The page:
This month an East African Community (EAC) negotiating team was supposed to be in Juba to verify with various senior officials South Sudan’s application to join the economic bloc.
Considering what is happening in South Sudan of late, all that seems unimportant. It is difficult to negotiate with a divided country anyway.
This does not mean, however, that it can never happen. Simply that all involved should shelve the South Sudan application until the country is stable enough to collectively know what it wants.
A couple of months ago, there were suggestions among South Sudan civil society to hold a referendum on EAC membership.
Although there is nothing wrong with the proposal, it is vital that the South Sudanese realise their best economic interests lie squarely with joining the EAC. EAC leaders also have the responsibility to show that the bloc really can deliver prosperity.
They should begin by highlighting the regional track record in terms of improving trade and investment figures especially after the Customs Union took off, and its recently robust figures despite the effects of the 2008 global economic slowdown.
Today the EAC is steadily working at breaking down non-tariff barriers to make the Common Market a truely seamless entity.
According to the Doing Business Report 2012, the EAC was rated as one of the fastest growing and reforming economies in the world. Intra-EAC trade went up by $1 billion in 2012 from the $4.5 billion recorded in 2011. Current total GDP is about $85 billion.
After some pushing by President Barack Obama, there is a new United States-EAC Trade and Investment Partnership that centres on a regional investment treaty that is expected to attract more American investors to the region.
As things now stand, the EAC is the United States 80th largest trading partner according to figures from the US Trade Representative office. The ranking seems lowly until you realise the significance of having even a toenail in the US market.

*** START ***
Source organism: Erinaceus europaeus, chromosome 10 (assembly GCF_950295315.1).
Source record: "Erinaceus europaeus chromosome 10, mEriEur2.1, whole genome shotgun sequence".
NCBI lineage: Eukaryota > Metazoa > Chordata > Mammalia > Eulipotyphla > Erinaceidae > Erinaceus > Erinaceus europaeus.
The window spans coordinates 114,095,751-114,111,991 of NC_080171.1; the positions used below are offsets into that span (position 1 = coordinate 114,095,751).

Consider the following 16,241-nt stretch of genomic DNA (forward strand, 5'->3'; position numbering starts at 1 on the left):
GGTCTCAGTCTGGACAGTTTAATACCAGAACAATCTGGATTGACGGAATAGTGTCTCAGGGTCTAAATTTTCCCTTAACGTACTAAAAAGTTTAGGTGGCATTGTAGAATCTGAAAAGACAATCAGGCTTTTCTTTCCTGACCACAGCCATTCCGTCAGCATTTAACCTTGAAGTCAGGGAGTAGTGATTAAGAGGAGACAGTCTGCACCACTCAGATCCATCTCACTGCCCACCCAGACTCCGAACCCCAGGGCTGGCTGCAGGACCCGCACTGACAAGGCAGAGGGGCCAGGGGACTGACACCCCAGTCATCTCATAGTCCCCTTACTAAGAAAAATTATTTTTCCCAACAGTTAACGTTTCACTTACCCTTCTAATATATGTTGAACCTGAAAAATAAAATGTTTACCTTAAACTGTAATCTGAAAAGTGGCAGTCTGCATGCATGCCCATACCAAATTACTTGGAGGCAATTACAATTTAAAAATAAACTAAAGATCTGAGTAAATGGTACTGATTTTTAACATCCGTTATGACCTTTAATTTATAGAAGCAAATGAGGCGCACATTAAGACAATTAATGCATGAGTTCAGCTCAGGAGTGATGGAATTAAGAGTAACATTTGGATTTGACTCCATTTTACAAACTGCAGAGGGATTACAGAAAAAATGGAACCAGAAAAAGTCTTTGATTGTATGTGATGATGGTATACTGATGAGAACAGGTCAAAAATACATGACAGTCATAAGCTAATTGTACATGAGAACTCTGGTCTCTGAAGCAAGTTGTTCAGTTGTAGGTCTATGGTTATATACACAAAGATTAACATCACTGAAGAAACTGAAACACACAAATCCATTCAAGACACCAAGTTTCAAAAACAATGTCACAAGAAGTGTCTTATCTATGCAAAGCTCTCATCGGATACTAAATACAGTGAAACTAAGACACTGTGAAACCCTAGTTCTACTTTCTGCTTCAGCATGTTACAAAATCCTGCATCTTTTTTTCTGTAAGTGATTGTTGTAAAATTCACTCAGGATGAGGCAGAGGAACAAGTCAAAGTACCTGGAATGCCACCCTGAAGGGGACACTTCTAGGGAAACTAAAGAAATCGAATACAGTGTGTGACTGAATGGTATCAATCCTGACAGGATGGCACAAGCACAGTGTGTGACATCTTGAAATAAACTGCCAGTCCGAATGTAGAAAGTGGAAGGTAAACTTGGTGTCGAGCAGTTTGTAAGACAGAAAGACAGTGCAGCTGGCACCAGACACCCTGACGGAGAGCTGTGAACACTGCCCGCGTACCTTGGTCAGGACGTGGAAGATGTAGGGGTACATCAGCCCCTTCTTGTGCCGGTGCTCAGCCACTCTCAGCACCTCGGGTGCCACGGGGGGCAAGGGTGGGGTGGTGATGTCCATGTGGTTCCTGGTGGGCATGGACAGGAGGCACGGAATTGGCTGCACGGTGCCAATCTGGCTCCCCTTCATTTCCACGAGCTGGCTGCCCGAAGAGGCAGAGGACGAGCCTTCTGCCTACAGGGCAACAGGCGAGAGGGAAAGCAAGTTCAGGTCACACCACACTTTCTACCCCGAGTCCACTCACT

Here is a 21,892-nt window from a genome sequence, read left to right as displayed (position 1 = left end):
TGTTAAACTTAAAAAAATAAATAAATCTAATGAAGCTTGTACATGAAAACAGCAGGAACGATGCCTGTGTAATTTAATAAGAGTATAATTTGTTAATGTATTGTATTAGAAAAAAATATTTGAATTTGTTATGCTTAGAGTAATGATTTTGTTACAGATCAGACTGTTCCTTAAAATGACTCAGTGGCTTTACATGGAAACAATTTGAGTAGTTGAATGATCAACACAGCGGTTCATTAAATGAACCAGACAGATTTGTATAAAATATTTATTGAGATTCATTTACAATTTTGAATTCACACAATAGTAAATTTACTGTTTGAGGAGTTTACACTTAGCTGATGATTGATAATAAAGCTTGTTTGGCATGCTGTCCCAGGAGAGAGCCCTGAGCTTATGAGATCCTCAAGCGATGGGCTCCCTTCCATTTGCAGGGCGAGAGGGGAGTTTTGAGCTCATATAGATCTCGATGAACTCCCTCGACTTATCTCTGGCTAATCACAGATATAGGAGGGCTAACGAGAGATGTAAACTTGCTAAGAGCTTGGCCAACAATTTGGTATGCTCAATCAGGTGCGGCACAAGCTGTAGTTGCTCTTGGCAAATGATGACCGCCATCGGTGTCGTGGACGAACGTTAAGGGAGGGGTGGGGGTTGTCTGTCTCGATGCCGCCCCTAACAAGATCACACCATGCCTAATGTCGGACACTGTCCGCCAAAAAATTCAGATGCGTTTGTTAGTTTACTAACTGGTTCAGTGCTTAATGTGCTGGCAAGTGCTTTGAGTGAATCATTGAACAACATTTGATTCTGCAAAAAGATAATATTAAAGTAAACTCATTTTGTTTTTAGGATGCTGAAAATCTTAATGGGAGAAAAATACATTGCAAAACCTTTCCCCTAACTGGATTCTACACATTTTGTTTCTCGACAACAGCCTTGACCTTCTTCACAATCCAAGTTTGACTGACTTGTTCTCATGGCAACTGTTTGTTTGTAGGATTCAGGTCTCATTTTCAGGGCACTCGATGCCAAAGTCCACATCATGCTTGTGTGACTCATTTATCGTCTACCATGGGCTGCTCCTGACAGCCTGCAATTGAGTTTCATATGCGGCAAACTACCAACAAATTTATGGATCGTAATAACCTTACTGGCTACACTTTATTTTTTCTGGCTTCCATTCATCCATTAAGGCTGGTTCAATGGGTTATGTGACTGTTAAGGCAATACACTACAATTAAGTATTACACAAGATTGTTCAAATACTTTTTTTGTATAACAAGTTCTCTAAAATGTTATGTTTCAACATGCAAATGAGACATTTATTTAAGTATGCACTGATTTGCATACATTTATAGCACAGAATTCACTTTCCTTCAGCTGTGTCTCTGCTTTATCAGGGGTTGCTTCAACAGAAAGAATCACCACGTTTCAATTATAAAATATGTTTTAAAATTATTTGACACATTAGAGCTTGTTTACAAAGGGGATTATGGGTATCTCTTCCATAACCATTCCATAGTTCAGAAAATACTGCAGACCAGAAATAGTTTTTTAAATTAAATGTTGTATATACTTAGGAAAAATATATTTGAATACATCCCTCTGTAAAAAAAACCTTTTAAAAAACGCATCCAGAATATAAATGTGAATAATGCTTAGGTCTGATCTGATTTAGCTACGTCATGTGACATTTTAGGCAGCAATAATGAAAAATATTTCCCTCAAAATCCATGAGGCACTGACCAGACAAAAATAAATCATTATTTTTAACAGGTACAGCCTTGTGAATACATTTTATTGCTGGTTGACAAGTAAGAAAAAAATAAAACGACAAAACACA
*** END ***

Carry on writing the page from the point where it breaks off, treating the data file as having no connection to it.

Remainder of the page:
Why should South Sudan miss out on these exciting prospects?
The EAC is far from perfect. The bickering among member states is far from over. Indeed, there are times when one is brought close to despair when national self-interests supercede the basic reason for signing the EAC Treaty in the first place.
However the idea of taking on the the world together rather than alone still carries weight.
A look at South Sudan’s surroundings is food for thought. In terms of diplomatic relations, things are still tense with the north. The Central African Republic is caught up in a cycle of instability with various warloads suddenly bursting onto the scene before being replaced by another. Not much economic growth there. To the east, Ethiopia has already expressed strong willingness to apply for EAC membership. Mind you Ethiopia, along with Angola are considered the fastest growing economies in sub-Saharan Africa so that intention also speaks for itself. The DRC and Somalia have shown interest too.
The final argument is that South Sudan’s trade and cultural links are skewed towards the EAC, specifically Kenya and Uganda. The two countries are also South Sudan’s top business partners.
The idea of all for one and one for all, may sound romantic. But the fact is, economic integration is all about survival. South Sudan cannot survive alone!